Ten cylinders, 16-litre displacement: the LPS 1632



The cubic cab set standards in truck design, and the V10 diesel engine was a powerpack few thought possible. So it had to be a 1632 for Michael Kluck.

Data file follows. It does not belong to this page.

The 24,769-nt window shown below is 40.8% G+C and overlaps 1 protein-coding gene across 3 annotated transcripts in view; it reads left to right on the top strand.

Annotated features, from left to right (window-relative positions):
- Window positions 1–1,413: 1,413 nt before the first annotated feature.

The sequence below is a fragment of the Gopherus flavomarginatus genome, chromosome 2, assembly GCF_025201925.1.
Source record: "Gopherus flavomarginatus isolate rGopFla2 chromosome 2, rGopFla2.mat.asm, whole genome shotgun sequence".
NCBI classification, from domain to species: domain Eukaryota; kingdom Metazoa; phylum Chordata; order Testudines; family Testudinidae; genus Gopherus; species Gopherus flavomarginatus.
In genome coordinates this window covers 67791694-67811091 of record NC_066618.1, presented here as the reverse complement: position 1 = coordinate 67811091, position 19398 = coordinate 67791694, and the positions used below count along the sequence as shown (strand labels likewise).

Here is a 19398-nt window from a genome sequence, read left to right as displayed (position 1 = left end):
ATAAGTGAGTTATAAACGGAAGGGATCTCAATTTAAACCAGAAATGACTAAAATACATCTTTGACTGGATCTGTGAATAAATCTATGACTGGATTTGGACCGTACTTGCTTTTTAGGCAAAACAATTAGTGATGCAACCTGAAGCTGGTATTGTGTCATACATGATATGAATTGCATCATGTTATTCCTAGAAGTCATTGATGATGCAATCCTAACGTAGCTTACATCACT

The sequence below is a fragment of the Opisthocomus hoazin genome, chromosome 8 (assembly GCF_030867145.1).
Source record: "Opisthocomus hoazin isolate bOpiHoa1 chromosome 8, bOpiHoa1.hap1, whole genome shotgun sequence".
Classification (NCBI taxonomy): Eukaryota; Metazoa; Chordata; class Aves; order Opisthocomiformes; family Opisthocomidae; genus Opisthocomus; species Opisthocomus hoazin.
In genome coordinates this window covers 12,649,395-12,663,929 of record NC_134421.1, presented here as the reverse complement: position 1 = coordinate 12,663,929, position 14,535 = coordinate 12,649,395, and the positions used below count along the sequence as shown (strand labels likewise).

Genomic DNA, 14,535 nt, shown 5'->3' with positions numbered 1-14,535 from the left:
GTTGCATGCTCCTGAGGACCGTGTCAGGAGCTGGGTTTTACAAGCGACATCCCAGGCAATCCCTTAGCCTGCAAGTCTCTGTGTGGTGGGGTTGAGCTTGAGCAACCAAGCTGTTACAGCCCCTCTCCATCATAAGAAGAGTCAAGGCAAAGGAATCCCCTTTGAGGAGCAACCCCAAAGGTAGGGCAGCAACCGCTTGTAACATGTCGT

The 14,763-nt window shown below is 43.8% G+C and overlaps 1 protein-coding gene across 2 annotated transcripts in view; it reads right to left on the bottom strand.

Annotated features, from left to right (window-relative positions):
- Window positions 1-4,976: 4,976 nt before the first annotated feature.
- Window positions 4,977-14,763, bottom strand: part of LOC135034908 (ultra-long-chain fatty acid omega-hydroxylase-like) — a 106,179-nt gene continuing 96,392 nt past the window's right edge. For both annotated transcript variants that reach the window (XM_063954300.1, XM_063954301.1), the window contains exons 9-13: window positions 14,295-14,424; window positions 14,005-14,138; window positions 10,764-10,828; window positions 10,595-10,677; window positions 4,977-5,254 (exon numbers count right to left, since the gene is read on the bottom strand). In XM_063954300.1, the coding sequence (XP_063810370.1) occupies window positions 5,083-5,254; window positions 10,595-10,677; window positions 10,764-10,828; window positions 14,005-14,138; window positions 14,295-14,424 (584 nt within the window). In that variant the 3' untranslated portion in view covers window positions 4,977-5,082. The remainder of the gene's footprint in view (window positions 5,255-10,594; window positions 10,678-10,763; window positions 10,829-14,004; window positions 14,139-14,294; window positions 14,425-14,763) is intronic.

In the early 1970s, one particular combination of numbers made something of an impression: 1632. The cubic cab had a tilting function for the first time, and beneath it was the first Mercedes-Benz V10 engine, which had a displacement of almost 16 litres. “The drivers almost burst with pride,” states Michael Kluck from Hanover. He was right in the thick of things: his aunt was in charge of a haulage firm, and he spent more time growing up in cabs and the workshop than in his bedroom or at the playground. “We drove the route between Hanover and Passau. Having 80 hp more than the previous vehicles slashed nearly three hours off the journey time,” claims haulier Kluck. Incidentally, the development of the 400 engine series was founded on a legal initiative: the West German government was planning to prescribe eight horsepower per tonne of gross combination weight as of 1972. In the case of a 38-tonner, this would have been at least 304 hp.

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